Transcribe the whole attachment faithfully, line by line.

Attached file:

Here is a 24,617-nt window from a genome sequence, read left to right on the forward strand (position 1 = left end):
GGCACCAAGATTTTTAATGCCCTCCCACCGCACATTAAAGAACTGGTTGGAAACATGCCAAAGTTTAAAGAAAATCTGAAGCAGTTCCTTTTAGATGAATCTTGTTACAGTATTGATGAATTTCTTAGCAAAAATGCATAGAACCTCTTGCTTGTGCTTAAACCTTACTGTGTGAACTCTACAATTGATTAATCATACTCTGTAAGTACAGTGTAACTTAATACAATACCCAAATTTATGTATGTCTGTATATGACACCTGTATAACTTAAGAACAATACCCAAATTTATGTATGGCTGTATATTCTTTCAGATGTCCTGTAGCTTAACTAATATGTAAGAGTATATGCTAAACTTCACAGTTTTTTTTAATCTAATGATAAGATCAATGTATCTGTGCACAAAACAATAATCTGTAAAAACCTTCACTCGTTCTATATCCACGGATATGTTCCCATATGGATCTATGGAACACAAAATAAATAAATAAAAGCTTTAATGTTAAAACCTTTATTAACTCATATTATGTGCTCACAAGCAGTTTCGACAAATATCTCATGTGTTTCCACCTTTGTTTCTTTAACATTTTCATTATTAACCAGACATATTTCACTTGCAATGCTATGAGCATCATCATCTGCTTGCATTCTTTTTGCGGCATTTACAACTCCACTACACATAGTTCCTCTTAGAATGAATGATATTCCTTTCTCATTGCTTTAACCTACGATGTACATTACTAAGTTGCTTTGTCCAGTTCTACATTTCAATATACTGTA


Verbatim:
Here is a 24,617-nt window from a genome sequence, read left to right on the forward strand (position 1 = left end):
GGCACCAAGATTTTTAATGCCCTCCCACCGCACATTAAAGAACTGGTTGGAAACATGCCAAAGTTTAAAGAAAATCTGAAGCAGTTCCTTTTAGATGAATCTTGTTACAGTATTGATGAATTTCTTAGCAAAAATGCATAGAACCTCTTGCTTGTGCTTAAACCTTACTGTGTGAACTCTACAATTGATTAATCATACTCTGTAAGTACAGTGTAACTTAATACAATACCCAAATTTATGTATGTCTGTATATGACACCTGTATAACTTAAGAACAATACCCAAATTTATGTATGGCTGTATATTCTTTCAGATGTCCTGTAGCTTAACTAATATGTAAGAGTATATGCTAAACTTCACAGTTTTTTTTAATCTAATGATAAGATCAATGTATCTGTGCACAAAACAATAATCTGTAAAAACCTTCACTCGTTCTATATCCACGGATATGTTCCCATATGGATCTATGGAACACAAAATAAATAAATAAAAGCTTTAATGTTAAAACCTTTATTAACTCATATTATGTGCTCACAAGCAGTTTCGACAAATATCTCATGTGTTTCCACCTTTGTTTCTTTAACATTTTCATTATTAACCAGACATATTTCACTTGCAATGCTATGAGCATCATCATCTGCTTGCATTCTTTTTGCGGCATTTACAACTCCACTACACATAGTTCCTCTTAGAATGAATGATATTCCTTTCTCATTGCTTTAACCTACGATGTACATTACTAAGTTGCTTTGTCCAGTTCTACATTTCAATATACTGTA